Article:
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Leave it all up. Even if it is commemorating a morally indefensible institution, the value of the monument is in the historical context that it provides to modern day citizens. If we willfully forget and suppress the uncomfortable and unsavory truths of our national history, we will be condemned to repeat them in the future. If you have to, put up a new plaque beside the old monument that tells people the other side of the Civil War's history so they don't get onesided misinformation (like it might be appropriate to put up a new plaque beside a monument to Nathan Bedford Forrest explaining that he illegally executed black Union POWs and founded the KKK after the war), but don't remove the original monument.
 

Gym Leader Elesa

Archenemy of the THOT Patrol
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I agree with this.

Commemorative plates and confederate flags on museums and historic landmarks are okay. Confederate paraphernalia of any nature on private property is okay. Confederate flags and general Lee statues on government property like town halls is not okay.
I assume this includes graveyards and the like (in terms of private property?)

Edited for clarification.
 
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Southern Belle

my ass does magic tricks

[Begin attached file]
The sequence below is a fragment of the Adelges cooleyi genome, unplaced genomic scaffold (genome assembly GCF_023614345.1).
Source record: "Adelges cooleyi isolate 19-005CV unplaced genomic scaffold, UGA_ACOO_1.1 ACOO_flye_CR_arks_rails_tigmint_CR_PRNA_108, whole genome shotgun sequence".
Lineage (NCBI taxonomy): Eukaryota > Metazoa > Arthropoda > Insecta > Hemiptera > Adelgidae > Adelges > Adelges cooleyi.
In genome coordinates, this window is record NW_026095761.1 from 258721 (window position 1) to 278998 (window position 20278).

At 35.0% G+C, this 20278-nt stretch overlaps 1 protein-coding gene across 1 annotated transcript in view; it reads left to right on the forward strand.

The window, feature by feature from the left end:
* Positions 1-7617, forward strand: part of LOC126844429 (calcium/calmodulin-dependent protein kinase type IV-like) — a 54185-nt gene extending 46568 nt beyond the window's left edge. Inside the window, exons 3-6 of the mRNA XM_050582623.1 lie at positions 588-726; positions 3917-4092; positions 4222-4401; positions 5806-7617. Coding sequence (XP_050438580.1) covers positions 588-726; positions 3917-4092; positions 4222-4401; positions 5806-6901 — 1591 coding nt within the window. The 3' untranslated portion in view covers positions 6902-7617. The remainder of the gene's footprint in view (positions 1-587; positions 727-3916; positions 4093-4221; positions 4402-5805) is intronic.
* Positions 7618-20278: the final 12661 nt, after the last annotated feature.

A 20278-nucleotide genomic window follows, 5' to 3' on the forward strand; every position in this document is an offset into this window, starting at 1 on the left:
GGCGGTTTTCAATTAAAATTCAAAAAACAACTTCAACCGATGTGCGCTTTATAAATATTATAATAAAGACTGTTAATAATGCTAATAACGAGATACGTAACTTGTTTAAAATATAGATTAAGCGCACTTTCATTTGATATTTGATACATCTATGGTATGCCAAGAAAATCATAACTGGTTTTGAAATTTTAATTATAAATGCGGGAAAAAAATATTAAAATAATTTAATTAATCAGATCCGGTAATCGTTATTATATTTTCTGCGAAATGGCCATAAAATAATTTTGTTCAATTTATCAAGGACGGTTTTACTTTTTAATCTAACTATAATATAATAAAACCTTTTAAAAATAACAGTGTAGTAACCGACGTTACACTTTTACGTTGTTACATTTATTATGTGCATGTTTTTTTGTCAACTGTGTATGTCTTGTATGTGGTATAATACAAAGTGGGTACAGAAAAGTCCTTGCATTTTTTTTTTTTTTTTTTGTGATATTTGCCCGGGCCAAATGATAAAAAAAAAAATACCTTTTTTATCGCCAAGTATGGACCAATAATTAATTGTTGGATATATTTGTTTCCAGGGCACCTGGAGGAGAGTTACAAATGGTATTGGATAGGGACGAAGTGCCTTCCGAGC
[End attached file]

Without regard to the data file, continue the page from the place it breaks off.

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As a Southerner it pisses me right off so mark me as a strong nay.

As an intelligent individual I understand that soldiers do what soldiers do in times of war, and soldiers follow or give orders depending on their rank and who they answer to. I don't always agree with their actions or decisions, but again, understand that they follow orders. And that's what General Lee was doing. If these revisionists looked outside their little safe space boxes of edited history, they'd actually see that yes, while Lee is a problematic historical figure, he also was actually opposed to slavery, and encouraged his wife and daughter in their works to help slaves and former slaves. In the post-war South, Lee actually tried to reconcille the Confederates and the Unionists, and pushed for education for freed slaves. And while yes he was opposed to giving blacks the vote so soon after the war, he wasn't closed off to the idea entirely. In fact, his own statements show he didn't want them to have the vote so soon because the majority of blacks were completely uneducated and therefore were completely incapable of making an informed political or ideological decision that, at the time, was considered one of the most important decisions voters would or could ever make. He wanted them to be educated - able to read, write, do math, etc - before being given the right to vote so they wouldn't make complete asses of themselves, and in turn, the entire country.